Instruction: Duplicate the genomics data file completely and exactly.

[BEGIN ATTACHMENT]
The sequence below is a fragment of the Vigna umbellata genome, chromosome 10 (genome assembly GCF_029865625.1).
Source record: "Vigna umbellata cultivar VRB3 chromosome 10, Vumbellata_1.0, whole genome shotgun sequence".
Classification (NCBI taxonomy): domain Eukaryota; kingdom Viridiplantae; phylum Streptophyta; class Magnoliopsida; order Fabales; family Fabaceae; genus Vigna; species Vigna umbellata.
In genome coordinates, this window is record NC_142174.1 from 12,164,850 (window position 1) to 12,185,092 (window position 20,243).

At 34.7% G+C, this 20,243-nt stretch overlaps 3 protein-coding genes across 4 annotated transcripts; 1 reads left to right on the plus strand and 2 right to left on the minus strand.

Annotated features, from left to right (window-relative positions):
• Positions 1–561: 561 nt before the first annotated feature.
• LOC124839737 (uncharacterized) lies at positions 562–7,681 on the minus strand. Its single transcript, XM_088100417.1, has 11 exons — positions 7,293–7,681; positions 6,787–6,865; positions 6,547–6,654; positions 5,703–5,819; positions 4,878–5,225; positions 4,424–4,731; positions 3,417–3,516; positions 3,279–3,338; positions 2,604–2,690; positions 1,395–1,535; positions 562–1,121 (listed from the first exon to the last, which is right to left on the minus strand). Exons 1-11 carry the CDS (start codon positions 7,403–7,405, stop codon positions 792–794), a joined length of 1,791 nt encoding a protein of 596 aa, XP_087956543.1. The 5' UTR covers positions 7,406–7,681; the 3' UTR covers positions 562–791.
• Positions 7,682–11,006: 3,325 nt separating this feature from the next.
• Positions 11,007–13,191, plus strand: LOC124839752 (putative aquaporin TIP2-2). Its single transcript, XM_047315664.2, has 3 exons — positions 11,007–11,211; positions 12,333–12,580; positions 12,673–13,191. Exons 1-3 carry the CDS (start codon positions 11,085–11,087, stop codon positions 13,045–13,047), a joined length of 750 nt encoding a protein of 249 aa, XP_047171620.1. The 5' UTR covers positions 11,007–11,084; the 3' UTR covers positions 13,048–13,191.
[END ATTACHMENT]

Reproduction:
The sequence below is a fragment of the Vigna umbellata genome, chromosome 10 (genome assembly GCF_029865625.1).
Source record: "Vigna umbellata cultivar VRB3 chromosome 10, Vumbellata_1.0, whole genome shotgun sequence".
Classification (NCBI taxonomy): domain Eukaryota; kingdom Viridiplantae; phylum Streptophyta; class Magnoliopsida; order Fabales; family Fabaceae; genus Vigna; species Vigna umbellata.
In genome coordinates, this window is record NC_142174.1 from 12,164,850 (window position 1) to 12,185,092 (window position 20,243).

At 34.7% G+C, this 20,243-nt stretch overlaps 3 protein-coding genes across 4 annotated transcripts; 1 reads left to right on the plus strand and 2 right to left on the minus strand.

Annotated features, from left to right (window-relative positions):
• Positions 1–561: 561 nt before the first annotated feature.
• LOC124839737 (uncharacterized) lies at positions 562–7,681 on the minus strand. Its single transcript, XM_088100417.1, has 11 exons — positions 7,293–7,681; positions 6,787–6,865; positions 6,547–6,654; positions 5,703–5,819; positions 4,878–5,225; positions 4,424–4,731; positions 3,417–3,516; positions 3,279–3,338; positions 2,604–2,690; positions 1,395–1,535; positions 562–1,121 (listed from the first exon to the last, which is right to left on the minus strand). Exons 1-11 carry the CDS (start codon positions 7,403–7,405, stop codon positions 792–794), a joined length of 1,791 nt encoding a protein of 596 aa, XP_087956543.1. The 5' UTR covers positions 7,406–7,681; the 3' UTR covers positions 562–791.
• Positions 7,682–11,006: 3,325 nt separating this feature from the next.
• Positions 11,007–13,191, plus strand: LOC124839752 (putative aquaporin TIP2-2). Its single transcript, XM_047315664.2, has 3 exons — positions 11,007–11,211; positions 12,333–12,580; positions 12,673–13,191. Exons 1-3 carry the CDS (start codon positions 11,085–11,087, stop codon positions 13,045–13,047), a joined length of 750 nt encoding a protein of 249 aa, XP_047171620.1. The 5' UTR covers positions 11,007–11,084; the 3' UTR covers positions 13,048–13,191.